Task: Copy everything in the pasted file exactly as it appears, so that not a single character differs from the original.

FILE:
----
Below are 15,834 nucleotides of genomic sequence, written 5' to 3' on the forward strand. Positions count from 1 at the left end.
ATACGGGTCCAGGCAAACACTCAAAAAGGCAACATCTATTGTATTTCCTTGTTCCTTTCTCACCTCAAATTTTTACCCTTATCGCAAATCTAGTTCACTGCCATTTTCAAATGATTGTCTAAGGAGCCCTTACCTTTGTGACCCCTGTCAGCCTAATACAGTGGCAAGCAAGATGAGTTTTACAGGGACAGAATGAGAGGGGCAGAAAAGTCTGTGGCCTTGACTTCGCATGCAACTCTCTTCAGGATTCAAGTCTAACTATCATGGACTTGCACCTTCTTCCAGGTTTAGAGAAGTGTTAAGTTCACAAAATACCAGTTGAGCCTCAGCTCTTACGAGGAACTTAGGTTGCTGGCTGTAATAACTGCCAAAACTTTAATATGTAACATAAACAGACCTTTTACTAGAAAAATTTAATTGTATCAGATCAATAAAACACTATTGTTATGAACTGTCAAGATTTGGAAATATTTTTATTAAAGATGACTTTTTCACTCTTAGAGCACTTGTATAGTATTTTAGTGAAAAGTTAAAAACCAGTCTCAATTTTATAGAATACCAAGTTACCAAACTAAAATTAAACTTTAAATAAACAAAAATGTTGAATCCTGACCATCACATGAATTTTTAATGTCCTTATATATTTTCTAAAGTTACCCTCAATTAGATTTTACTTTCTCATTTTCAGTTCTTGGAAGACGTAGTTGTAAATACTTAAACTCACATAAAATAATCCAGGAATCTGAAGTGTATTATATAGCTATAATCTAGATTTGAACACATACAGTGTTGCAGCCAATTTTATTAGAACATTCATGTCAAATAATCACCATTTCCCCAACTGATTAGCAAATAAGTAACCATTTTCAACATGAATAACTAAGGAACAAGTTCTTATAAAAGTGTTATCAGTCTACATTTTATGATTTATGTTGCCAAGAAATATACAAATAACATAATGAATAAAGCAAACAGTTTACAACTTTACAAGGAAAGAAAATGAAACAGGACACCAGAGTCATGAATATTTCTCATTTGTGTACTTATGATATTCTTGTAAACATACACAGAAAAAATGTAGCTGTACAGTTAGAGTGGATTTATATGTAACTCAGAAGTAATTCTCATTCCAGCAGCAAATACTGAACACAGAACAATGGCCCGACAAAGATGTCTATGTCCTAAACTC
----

Below are 15,834 nucleotides of genomic sequence, written 5' to 3' on the forward strand. Positions count from 1 at the left end.
ATACGGGTCCAGGCAAACACTCAAAAAGGCAACATCTATTGTATTTCCTTGTTCCTTTCTCACCTCAAATTTTTACCCTTATCGCAAATCTAGTTCACTGCCATTTTCAAATGATTGTCTAAGGAGCCCTTACCTTTGTGACCCCTGTCAGCCTAATACAGTGGCAAGCAAGATGAGTTTTACAGGGACAGAATGAGAGGGGCAGAAAAGTCTGTGGCCTTGACTTCGCATGCAACTCTCTTCAGGATTCAAGTCTAACTATCATGGACTTGCACCTTCTTCCAGGTTTAGAGAAGTGTTAAGTTCACAAAATACCAGTTGAGCCTCAGCTCTTACGAGGAACTTAGGTTGCTGGCTGTAATAACTGCCAAAACTTTAATATGTAACATAAACAGACCTTTTACTAGAAAAATTTAATTGTATCAGATCAATAAAACACTATTGTTATGAACTGTCAAGATTTGGAAATATTTTTATTAAAGATGACTTTTTCACTCTTAGAGCACTTGTATAGTATTTTAGTGAAAAGTTAAAAACCAGTCTCAATTTTATAGAATACCAAGTTACCAAACTAAAATTAAACTTTAAATAAACAAAAATGTTGAATCCTGACCATCACATGAATTTTTAATGTCCTTATATATTTTCTAAAGTTACCCTCAATTAGATTTTACTTTCTCATTTTCAGTTCTTGGAAGACGTAGTTGTAAATACTTAAACTCACATAAAATAATCCAGGAATCTGAAGTGTATTATATAGCTATAATCTAGATTTGAACACATACAGTGTTGCAGCCAATTTTATTAGAACATTCATGTCAAATAATCACCATTTCCCCAACTGATTAGCAAATAAGTAACCATTTTCAACATGAATAACTAAGGAACAAGTTCTTATAAAAGTGTTATCAGTCTACATTTTATGATTTATGTTGCCAAGAAATATACAAATAACATAATGAATAAAGCAAACAGTTTACAACTTTACAAGGAAAGAAAATGAAACAGGACACCAGAGTCATGAATATTTCTCATTTGTGTACTTATGATATTCTTGTAAACATACACAGAAAAAATGTAGCTGTACAGTTAGAGTGGATTTATATGTAACTCAGAAGTAATTCTCATTCCAGCAGCAAATACTGAACACAGAACAATGGCCCGACAAAGATGTCTATGTCCTAAACTC